Our Chic Report columnists certainly love their hotels! Why did designer Wes Gordon feel one untied shoelace away from being escorted out of the famed St. Regis? Let’s find out!
“The magic of hotels is that they come in all different shapes, colors, sizes, and types. There are the Workhorses, those with fertile carpeting and sheets that fear a black-light. The Hipsters: sparse, cubicle-sized rooms camouflaged by acrylic-heavy lobbies and pounding soundtracks. And, then there are the Grande Dames: those whose names convey total luxury and glamour. In four weeks, on February 10th, I will be presenting my third collection. In order for this to actually happen, a large amount of things need to come together: approximately 18 models, sixty pieces of clothing, lights, invitations, music, seating, and a million other details. In addition to all of this, I need the perfect venue: an architectural manifestation of the collection’s spirit.
This time around, I’ve decided to return to the site where I debuted my first collection: the incomparable St. Regis Hotel. Last Friday, with Lauren and Michelle from my office, Tom Palmer Productions, and BPCM, we descended for a tour of the event spaces available at Fifth Avenue’s most iconic hotel. Regardless of what one wears, it’s almost impossible to not feel embarrassingly underdressed when entering the St. Regis’ gilt and marble lobby. In ripped jeans and layers of warm clothes, I felt only one untied shoelace away from being escorted out by security.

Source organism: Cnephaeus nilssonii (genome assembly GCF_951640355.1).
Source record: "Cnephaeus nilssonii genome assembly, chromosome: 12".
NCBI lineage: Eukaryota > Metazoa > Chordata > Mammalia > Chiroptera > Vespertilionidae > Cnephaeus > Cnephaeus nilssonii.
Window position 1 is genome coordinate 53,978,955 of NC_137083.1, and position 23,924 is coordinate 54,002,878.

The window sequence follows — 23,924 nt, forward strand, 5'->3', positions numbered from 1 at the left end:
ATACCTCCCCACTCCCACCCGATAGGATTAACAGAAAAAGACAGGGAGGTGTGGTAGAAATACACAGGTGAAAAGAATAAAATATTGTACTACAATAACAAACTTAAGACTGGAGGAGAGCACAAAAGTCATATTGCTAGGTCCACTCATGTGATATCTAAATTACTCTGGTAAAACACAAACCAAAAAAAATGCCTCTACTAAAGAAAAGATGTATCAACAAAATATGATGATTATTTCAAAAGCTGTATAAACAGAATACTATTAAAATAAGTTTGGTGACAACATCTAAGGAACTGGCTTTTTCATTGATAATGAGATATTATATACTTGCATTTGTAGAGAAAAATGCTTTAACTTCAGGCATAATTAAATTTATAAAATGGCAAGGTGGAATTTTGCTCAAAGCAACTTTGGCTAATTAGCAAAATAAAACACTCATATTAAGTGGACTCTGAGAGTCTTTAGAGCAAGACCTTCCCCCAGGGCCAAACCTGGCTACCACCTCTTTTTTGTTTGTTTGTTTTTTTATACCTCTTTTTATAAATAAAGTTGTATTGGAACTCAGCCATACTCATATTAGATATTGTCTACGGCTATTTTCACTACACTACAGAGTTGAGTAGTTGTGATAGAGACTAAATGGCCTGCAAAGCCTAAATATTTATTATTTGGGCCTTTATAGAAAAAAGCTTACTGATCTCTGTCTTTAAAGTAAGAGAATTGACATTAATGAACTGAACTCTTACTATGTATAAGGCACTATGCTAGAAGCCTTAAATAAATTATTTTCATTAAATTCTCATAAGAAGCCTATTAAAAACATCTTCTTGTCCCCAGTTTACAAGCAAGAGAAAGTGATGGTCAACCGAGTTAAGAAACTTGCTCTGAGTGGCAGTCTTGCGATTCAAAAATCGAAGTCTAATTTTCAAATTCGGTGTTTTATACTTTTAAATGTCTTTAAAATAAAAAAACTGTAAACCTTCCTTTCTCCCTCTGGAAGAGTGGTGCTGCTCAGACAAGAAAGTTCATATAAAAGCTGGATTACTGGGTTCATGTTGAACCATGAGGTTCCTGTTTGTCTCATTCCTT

New York is a hotel mecca. There are hundreds (maybe thousands) of hotels and at least a few dozen that are known for their own particular take on luxury. In my opinion, few can measure up to the character and history of this palace on the corner of 55th and Fifth. Prior to its opening in 1904, many Europeans complained that New York had an lack of luxury hotels. After extensive travels abroad, John Jacob Astor IV felt up to the task of creating a ‘hotel where gentlemen and their families could feel as comfortable as they would as guests in a private home’. No expense was spared, and it shows. Winding through the building is a white marble staircase which, when constructed, cost a staggering sum that represented something like a third of the overall budget. Don’t get me wrong, I love a good, clean, modern space or an intimate boutique hotel as much as the next person, but there is something about the St. Regis that never fails to take my breath away.
It is a well-known adage in the fashion industry that a good collection should tell a story. I am always inspired more by the woman I want to wear the clothes than by some strange and inevitably obscure reference like ‘Flemish leaf prints’ or ‘zebras’. My wish (and my intention) is for someone to look at my creations and know instantly the woman for whom they’re for and the life she leads. Everything in the show, from the shoes to the hair, all contribute to telling this story and creating this aspirational female. I couldn’t think of a more beautiful and appropriate place to showcase the latest take on the ‘Wes Gordon Woman’ than the romantic, feminine grandeur of the hallowed halls of the St. Regis.”